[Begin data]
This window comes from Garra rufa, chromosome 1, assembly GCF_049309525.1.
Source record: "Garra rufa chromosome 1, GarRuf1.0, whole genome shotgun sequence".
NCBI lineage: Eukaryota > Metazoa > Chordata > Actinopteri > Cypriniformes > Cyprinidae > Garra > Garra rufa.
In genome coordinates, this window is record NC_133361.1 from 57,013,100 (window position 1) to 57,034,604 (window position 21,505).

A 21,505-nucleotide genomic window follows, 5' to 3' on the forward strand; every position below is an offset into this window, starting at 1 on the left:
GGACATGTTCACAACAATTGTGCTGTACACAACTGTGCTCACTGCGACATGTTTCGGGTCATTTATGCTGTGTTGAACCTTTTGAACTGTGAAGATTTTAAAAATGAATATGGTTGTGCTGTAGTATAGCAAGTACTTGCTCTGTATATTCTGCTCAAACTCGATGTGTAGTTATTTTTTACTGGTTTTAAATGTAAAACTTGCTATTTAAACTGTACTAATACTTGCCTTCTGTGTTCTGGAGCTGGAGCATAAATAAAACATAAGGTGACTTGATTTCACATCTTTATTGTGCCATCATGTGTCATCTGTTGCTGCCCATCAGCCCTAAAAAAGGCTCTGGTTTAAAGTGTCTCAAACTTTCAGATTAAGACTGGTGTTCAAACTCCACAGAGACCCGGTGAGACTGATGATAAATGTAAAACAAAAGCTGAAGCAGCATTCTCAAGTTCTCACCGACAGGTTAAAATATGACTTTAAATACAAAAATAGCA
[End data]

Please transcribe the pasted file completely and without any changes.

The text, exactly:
This window comes from Garra rufa, chromosome 1, assembly GCF_049309525.1.
Source record: "Garra rufa chromosome 1, GarRuf1.0, whole genome shotgun sequence".
NCBI lineage: Eukaryota > Metazoa > Chordata > Actinopteri > Cypriniformes > Cyprinidae > Garra > Garra rufa.
In genome coordinates, this window is record NC_133361.1 from 57,013,100 (window position 1) to 57,034,604 (window position 21,505).

A 21,505-nucleotide genomic window follows, 5' to 3' on the forward strand; every position below is an offset into this window, starting at 1 on the left:
GGACATGTTCACAACAATTGTGCTGTACACAACTGTGCTCACTGCGACATGTTTCGGGTCATTTATGCTGTGTTGAACCTTTTGAACTGTGAAGATTTTAAAAATGAATATGGTTGTGCTGTAGTATAGCAAGTACTTGCTCTGTATATTCTGCTCAAACTCGATGTGTAGTTATTTTTTACTGGTTTTAAATGTAAAACTTGCTATTTAAACTGTACTAATACTTGCCTTCTGTGTTCTGGAGCTGGAGCATAAATAAAACATAAGGTGACTTGATTTCACATCTTTATTGTGCCATCATGTGTCATCTGTTGCTGCCCATCAGCCCTAAAAAAGGCTCTGGTTTAAAGTGTCTCAAACTTTCAGATTAAGACTGGTGTTCAAACTCCACAGAGACCCGGTGAGACTGATGATAAATGTAAAACAAAAGCTGAAGCAGCATTCTCAAGTTCTCACCGACAGGTTAAAATATGACTTTAAATACAAAAATAGCA